What Does That Yellow Ribbon Mean?
The Yellow Dog Project seeks to raise awareness that not every dog wants to be approached.
Nicole Sipe |
Posted: March 25, 2014, 4 a.m. PST
Few people can resist petting a dog, but not all dogs want to be petted. Some canines might be shy, aggressive or easily frightened, or perhaps undergoing training or recovering from an ailment. So how can you tell which dogs welcome your attention, and which would prefer that you kept your distance?
Thanks to The Yellow Dog Project, dogs and their owners now have a way to communicate their needs in a gentle but clear way. The idea works this way: A ribbon tied around a dog’s leash or collar signals to people that the dog doesn’t want to be approached and needs some space.
Tara Palardy, a dog trainer in Red Deer, Alberta, Canada, began The Yellow Dog Project in 2012 as a way to educate people about appropriate ways to approach or make contact with a dog -- whether he’s a "yellow dog” or not.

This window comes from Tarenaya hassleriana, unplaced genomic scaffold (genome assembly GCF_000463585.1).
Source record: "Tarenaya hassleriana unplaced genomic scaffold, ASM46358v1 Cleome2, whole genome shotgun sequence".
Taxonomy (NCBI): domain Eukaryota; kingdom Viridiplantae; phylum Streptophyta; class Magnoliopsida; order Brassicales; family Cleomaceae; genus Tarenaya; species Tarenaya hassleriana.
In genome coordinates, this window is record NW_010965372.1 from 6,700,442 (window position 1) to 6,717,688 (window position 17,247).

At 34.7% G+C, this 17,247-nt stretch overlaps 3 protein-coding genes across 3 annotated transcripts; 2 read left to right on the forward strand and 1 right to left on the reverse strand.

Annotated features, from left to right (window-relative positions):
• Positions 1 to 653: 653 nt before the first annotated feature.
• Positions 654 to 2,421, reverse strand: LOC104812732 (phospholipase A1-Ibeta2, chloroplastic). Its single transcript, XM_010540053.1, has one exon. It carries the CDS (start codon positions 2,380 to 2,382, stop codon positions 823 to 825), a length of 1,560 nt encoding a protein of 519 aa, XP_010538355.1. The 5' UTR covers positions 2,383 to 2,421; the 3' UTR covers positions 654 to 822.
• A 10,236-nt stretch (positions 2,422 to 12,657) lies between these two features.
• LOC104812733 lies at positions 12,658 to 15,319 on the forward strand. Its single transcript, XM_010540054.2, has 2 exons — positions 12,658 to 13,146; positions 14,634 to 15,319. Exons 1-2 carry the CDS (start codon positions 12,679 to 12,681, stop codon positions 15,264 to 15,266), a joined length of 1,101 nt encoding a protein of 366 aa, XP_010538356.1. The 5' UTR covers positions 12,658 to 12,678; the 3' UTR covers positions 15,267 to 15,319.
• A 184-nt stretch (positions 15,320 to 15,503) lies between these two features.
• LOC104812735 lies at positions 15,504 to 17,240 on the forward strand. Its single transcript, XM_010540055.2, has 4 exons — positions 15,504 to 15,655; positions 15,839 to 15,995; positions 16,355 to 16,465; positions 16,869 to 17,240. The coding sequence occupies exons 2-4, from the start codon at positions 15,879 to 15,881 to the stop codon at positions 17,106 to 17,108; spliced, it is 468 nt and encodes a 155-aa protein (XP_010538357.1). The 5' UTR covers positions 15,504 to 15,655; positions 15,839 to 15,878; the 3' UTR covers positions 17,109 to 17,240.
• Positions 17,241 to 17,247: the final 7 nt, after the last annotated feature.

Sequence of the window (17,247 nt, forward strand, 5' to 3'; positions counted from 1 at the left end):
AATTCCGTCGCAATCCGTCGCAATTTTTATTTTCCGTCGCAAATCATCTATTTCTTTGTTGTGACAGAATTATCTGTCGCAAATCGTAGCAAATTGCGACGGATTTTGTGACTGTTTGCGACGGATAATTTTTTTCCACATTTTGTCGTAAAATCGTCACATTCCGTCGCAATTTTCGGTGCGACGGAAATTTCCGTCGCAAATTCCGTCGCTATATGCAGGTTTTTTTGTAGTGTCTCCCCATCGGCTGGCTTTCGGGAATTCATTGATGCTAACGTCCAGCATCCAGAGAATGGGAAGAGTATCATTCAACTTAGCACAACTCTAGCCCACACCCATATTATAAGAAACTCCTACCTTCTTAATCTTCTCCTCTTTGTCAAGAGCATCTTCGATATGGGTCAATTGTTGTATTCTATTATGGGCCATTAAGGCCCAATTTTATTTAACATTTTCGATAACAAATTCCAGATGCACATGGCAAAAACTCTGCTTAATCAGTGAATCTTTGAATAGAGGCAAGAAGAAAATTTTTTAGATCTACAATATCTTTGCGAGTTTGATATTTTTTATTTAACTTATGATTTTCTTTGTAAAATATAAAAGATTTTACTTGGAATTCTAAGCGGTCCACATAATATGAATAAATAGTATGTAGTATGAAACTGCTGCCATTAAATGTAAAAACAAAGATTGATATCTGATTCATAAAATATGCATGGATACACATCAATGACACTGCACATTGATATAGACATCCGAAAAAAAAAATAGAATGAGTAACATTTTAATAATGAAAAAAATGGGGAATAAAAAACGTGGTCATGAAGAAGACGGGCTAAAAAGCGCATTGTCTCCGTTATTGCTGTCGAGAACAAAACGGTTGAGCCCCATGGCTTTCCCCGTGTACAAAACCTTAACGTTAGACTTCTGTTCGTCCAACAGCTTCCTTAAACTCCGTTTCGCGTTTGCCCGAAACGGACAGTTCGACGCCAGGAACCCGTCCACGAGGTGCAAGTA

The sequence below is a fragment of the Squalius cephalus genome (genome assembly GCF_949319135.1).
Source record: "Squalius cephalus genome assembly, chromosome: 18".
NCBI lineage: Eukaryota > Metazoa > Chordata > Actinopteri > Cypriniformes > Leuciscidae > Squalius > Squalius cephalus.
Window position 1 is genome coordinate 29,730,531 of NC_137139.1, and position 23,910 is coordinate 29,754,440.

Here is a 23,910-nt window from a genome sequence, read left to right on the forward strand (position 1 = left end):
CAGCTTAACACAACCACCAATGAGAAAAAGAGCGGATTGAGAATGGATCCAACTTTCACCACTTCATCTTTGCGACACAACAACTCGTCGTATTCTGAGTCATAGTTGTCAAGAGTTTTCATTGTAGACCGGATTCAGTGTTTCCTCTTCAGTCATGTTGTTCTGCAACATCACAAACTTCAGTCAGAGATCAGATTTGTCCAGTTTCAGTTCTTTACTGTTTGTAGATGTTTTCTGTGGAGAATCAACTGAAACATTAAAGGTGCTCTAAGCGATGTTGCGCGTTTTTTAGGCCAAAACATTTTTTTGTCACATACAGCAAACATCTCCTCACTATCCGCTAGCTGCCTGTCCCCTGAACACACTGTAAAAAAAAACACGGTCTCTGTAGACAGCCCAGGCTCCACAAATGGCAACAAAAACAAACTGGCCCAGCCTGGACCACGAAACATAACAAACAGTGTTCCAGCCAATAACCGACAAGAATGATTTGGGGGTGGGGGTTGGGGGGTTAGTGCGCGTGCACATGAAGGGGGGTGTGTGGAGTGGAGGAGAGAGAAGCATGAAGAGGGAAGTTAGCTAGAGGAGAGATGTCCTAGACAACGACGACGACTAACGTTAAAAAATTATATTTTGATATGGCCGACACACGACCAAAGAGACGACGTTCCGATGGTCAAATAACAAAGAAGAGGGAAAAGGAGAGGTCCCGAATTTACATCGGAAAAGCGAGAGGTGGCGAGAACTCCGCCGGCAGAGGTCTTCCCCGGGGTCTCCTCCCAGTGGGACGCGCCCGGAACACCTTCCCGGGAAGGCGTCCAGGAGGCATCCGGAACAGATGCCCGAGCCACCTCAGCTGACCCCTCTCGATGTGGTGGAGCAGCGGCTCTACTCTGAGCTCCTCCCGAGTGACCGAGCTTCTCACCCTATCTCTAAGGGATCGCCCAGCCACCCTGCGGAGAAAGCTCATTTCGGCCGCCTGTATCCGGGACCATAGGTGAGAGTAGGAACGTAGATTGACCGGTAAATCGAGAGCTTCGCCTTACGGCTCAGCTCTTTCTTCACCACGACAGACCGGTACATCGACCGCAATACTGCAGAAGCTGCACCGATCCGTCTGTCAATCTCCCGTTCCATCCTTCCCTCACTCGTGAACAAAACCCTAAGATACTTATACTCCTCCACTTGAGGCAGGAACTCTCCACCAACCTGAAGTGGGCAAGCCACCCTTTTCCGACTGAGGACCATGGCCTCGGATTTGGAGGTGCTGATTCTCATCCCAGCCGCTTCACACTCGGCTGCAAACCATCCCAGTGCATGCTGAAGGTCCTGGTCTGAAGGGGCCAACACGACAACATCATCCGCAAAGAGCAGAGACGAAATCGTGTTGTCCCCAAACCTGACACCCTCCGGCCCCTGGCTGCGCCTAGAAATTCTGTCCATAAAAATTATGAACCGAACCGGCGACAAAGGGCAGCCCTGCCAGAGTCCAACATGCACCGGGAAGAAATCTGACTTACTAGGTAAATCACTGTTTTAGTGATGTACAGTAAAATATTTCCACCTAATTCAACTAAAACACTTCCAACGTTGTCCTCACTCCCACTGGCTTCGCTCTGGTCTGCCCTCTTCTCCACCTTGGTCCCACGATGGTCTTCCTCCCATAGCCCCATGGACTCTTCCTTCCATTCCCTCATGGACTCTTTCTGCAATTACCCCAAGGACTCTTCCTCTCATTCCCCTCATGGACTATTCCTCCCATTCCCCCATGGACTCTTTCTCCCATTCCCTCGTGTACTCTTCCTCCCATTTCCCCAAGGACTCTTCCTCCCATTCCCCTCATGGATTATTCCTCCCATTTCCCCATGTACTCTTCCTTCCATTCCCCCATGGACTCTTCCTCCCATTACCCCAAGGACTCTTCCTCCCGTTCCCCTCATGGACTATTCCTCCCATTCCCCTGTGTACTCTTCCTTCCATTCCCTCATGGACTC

"I ran into a number of clients who complained about people approaching their dogs, kids getting too close to their nervous dog, or even puppies who jump all over people,” Palardy said in a news release. "These people needed something to help identify their dogs as not being approachable, or needing a moment of training before being approached.”
Palardy seeks to make The Yellow Dog Project a global movement; The Yellow Dog Project Facebook page has close to 90,000 followers worldwide, and the project’s posters (which can be downloaded from the website) have been translated into different languages numerous times.
Although people are encouraged to make their own ribbons out of materials they have at home, yellow ribbons are available for sale from the not-for-profit project website at TheYellowDogProject.com.
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